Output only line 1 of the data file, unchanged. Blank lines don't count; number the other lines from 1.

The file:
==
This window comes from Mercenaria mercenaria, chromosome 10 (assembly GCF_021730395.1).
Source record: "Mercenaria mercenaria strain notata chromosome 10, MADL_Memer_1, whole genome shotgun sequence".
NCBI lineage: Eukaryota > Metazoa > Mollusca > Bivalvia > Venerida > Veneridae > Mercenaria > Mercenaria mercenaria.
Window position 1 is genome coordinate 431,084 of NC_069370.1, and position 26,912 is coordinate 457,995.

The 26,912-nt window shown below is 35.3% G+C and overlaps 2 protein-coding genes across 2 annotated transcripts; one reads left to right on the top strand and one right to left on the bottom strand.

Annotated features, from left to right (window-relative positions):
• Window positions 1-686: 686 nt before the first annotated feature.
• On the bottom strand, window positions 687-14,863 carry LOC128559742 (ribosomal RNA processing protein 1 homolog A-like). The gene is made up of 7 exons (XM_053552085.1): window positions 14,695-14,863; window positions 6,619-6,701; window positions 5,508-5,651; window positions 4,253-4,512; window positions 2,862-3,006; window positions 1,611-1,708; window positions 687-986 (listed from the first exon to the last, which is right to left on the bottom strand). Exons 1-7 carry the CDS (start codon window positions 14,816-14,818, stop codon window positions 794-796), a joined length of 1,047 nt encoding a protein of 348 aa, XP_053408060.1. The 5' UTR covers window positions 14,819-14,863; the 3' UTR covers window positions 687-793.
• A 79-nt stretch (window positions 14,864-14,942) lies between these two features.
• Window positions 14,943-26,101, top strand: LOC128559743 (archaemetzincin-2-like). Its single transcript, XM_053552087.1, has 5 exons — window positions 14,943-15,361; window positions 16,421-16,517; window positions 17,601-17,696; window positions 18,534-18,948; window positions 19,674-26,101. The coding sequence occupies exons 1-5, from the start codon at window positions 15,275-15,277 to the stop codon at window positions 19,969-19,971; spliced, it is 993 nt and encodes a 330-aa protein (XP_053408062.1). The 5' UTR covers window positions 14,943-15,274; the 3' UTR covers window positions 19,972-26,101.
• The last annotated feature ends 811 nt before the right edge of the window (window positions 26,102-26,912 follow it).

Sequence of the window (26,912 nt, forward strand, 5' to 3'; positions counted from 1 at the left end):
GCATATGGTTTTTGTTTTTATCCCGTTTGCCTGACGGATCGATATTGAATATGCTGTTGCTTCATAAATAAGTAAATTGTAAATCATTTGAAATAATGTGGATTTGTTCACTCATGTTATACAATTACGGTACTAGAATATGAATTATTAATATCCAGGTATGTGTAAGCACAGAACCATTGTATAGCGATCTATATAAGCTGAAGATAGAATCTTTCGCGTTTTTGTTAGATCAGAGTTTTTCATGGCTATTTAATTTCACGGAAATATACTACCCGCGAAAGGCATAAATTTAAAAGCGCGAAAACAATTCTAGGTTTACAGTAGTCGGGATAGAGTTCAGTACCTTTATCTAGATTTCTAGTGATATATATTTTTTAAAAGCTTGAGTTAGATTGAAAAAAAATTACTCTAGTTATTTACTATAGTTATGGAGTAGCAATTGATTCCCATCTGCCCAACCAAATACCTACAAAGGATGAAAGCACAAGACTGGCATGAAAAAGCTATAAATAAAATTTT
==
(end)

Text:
This window comes from Mercenaria mercenaria, chromosome 10 (assembly GCF_021730395.1).